- When they say, “No one really saw an issue there,” instead of “I didn’t see an issue there,” ask, “What did you personally think?”
- If they say, “We found this acceptable,” instead of “I found this acceptable,” ask, “So you found this acceptable?”
2. Ask Things You Know The Answer To
You may not know everything about a situation, but you’re likely aware of one or two objective facts about it. When you question someone you think is lying, ask about the things you know and the things you don’t know. If they mess up and lie, don’t reveal it right away. Wait for them to continue building their falsified story on this lie. That way, you’ll have a good idea of what is truthful and what isn’t.
Consultant Forensic Psychologist, Chartered Psychologist, and Chartered Scientist Coral Dando, Ph.D., goes a step further. In her decade serving the London police force, her expertise and observation have led her to use these kinds of questions to understand a person’s behavior better when they lie. If you’re especially observant, you may be able to pick up on specific tells that someone performs when they lie, as you’ll know when they’re contradicting the facts you already know.
An important aspect of this is knowing when and how to withhold information from a liar so you can use it to check their honesty. Research has indicated that furnishing people with too many details too early can give them sufficient time to plan their elaborate lies, making it difficult for someone to be positive if they’re lying or not.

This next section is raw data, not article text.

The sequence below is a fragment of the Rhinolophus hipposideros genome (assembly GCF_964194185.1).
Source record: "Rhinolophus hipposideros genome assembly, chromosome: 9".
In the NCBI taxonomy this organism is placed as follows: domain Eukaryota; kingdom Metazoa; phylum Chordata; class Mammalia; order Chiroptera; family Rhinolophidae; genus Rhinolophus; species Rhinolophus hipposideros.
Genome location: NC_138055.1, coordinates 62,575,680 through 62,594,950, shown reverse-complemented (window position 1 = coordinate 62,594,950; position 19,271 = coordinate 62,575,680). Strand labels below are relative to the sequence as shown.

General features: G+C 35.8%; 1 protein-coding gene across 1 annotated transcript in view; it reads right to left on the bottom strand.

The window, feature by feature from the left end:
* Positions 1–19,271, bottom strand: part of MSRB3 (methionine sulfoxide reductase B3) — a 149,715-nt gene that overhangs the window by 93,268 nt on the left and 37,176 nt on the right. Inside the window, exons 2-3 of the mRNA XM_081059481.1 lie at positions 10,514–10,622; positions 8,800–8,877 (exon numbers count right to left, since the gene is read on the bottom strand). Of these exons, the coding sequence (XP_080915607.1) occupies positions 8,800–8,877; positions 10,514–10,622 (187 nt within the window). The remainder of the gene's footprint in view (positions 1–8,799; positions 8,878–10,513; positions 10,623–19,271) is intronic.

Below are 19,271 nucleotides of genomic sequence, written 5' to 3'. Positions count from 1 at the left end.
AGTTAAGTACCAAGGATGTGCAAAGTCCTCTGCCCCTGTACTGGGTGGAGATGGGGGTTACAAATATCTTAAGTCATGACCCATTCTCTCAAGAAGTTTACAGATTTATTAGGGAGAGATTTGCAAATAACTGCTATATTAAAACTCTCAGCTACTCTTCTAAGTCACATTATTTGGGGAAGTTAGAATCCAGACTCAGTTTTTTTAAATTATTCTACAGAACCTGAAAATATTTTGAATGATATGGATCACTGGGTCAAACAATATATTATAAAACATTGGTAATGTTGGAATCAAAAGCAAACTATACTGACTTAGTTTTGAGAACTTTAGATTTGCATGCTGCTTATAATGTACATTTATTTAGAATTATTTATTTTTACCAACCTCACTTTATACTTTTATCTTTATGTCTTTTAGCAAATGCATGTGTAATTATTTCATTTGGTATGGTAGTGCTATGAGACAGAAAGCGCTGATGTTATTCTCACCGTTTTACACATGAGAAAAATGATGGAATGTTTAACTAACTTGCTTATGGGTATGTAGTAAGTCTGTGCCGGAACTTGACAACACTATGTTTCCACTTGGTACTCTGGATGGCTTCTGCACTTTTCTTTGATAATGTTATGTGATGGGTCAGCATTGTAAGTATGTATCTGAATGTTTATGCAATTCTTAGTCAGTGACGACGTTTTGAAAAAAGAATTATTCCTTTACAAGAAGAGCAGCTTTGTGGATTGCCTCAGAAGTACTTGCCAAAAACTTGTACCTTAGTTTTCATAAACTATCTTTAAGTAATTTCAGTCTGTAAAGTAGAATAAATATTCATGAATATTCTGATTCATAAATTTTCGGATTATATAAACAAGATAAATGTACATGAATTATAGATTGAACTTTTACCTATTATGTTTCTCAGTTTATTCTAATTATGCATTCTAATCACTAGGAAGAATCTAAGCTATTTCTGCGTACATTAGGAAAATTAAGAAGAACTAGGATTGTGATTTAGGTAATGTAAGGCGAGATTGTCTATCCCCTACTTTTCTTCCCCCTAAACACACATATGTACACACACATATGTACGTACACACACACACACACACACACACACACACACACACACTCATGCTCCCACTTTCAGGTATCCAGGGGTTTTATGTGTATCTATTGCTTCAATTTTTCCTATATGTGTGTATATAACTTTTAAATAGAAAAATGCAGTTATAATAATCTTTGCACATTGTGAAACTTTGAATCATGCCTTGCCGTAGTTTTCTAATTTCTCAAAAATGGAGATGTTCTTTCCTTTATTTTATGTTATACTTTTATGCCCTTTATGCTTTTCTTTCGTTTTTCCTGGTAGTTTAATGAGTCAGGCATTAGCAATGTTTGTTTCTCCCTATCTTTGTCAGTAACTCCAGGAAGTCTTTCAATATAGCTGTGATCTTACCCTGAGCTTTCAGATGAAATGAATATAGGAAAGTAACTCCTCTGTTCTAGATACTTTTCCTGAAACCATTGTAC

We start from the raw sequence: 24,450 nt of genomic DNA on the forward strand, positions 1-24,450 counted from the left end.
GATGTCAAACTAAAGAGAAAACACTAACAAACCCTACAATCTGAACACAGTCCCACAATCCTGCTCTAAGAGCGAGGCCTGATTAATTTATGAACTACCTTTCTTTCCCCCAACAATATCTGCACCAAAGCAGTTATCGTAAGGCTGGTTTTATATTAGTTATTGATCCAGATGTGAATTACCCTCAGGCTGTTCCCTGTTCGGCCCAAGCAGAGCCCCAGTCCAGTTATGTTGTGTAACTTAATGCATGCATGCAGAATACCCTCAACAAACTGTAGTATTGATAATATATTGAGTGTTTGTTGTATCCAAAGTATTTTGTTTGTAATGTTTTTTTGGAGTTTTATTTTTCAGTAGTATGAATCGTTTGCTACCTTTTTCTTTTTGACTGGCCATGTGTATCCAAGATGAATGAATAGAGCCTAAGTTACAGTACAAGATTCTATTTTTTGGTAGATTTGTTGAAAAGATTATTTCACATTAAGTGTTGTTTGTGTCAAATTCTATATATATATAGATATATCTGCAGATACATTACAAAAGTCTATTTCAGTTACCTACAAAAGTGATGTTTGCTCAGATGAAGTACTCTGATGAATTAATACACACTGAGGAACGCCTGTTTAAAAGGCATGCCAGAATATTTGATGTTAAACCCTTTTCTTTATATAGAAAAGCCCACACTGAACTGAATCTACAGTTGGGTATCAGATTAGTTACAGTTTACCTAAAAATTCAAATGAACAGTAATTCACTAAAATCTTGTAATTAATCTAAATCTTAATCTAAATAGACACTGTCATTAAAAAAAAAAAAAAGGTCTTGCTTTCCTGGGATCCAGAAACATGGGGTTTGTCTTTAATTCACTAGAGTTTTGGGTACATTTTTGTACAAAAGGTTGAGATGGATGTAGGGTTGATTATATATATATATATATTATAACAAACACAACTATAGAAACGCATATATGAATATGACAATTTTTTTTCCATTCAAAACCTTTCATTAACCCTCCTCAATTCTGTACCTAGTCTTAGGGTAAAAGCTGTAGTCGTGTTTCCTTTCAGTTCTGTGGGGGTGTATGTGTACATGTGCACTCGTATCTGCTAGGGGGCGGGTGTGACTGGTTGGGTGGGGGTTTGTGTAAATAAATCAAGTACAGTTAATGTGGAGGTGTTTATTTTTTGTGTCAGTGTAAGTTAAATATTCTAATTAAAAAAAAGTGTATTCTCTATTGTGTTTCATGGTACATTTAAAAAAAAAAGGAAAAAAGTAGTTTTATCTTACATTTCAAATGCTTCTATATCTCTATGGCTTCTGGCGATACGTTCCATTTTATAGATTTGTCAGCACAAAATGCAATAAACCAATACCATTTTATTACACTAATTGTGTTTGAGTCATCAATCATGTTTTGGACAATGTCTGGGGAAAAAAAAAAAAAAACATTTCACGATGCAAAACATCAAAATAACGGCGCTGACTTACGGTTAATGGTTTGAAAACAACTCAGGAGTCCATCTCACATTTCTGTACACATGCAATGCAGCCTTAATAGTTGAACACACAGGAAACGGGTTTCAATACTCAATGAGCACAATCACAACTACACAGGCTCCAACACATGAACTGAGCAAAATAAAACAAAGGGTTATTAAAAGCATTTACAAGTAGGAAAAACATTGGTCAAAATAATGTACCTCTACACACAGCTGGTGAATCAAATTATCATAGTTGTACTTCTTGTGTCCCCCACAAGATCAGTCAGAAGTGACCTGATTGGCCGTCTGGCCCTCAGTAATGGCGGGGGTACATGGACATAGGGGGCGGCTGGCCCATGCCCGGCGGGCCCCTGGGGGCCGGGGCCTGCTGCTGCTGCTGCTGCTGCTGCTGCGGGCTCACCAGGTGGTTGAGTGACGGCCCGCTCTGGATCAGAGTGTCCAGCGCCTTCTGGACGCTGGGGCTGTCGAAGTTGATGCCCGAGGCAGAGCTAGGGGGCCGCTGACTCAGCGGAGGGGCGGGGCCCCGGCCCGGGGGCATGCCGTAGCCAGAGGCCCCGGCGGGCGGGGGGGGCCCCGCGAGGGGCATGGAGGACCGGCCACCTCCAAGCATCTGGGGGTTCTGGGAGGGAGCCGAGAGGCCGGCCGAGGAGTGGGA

Strategic approaches are likely to be taken by liars who know too much too quickly. However, having to make up things on the spot, liars quickly will always lead to discernable mistakes.
3. Ask Something Unexpected
Lying is a delicate business, and liars have to make sure they’re on top of their deception. It’s not uncommon for those who often lie to try their best to avoid cliches, especially if they’re one of many people being questioned. Phrases like “I’m not sure” and “I don’t remember” will quickly single them out. So they tend to try and build narratives that let them seem reasonable, sometimes with as many details as they deem relevant as possible.
According to a trained federal agent and deception detection expert, J. J. Newberry, approximately 4% of all people are excellent and accomplished liars, often to the point that they give off no clear signs of lying. That means there’s only one way to call them out, and that’s to catch them in their lies.
With all this information, we reach a simple conclusion. Good liars know to prepare in advance, but the problem with well-rehearsed stories is that they lack real-life details. Asking them something unexpected can throw them off, and research has found that this is a quick way to leave liars floundering.
Lies can often be tangled, so asking them something unexpected can get a liar stuck in their own web. Here are some examples of good unexpected questions:
- Lie: “I wasn’t free because of a work dinner.” Unexpected questions: “Who was sitting on your right?” “What did you eat?”, “What kind of wine did they serve?”
- Lie: “I was actually with my friend at the time.” Unexpected questions: “What color was their shirt?”, “What was the weather at their place like?”, “How was their wife?”